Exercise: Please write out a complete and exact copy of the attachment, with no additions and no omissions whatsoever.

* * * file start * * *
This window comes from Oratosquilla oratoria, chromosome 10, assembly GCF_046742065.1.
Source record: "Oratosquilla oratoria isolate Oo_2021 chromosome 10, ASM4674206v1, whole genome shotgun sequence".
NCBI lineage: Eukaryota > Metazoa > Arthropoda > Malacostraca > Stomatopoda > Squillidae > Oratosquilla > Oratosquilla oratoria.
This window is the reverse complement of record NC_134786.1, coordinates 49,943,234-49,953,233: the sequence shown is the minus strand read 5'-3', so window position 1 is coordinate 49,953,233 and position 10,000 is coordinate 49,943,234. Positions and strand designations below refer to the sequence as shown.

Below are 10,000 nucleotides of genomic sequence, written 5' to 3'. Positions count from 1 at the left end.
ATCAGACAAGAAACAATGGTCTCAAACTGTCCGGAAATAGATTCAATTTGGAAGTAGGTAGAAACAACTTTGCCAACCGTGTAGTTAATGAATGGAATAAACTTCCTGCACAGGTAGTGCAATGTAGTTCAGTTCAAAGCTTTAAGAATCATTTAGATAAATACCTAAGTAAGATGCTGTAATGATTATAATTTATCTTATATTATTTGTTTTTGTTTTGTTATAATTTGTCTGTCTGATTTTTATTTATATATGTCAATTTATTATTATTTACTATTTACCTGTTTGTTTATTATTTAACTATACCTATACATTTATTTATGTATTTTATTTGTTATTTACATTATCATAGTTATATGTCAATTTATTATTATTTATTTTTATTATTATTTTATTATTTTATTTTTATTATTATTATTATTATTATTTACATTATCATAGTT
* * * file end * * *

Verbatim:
This window comes from Oratosquilla oratoria, chromosome 10, assembly GCF_046742065.1.
Source record: "Oratosquilla oratoria isolate Oo_2021 chromosome 10, ASM4674206v1, whole genome shotgun sequence".
NCBI lineage: Eukaryota > Metazoa > Arthropoda > Malacostraca > Stomatopoda > Squillidae > Oratosquilla > Oratosquilla oratoria.
This window is the reverse complement of record NC_134786.1, coordinates 49,943,234-49,953,233: the sequence shown is the minus strand read 5'-3', so window position 1 is coordinate 49,953,233 and position 10,000 is coordinate 49,943,234. Positions and strand designations below refer to the sequence as shown.

Below are 10,000 nucleotides of genomic sequence, written 5' to 3'. Positions count from 1 at the left end.
ATCAGACAAGAAACAATGGTCTCAAACTGTCCGGAAATAGATTCAATTTGGAAGTAGGTAGAAACAACTTTGCCAACCGTGTAGTTAATGAATGGAATAAACTTCCTGCACAGGTAGTGCAATGTAGTTCAGTTCAAAGCTTTAAGAATCATTTAGATAAATACCTAAGTAAGATGCTGTAATGATTATAATTTATCTTATATTATTTGTTTTTGTTTTGTTATAATTTGTCTGTCTGATTTTTATTTATATATGTCAATTTATTATTATTTACTATTTACCTGTTTGTTTATTATTTAACTATACCTATACATTTATTTATGTATTTTATTTGTTATTTACATTATCATAGTTATATGTCAATTTATTATTATTTATTTTTATTATTATTTTATTATTTTATTTTTATTATTATTATTATTATTATTTACATTATCATAGTT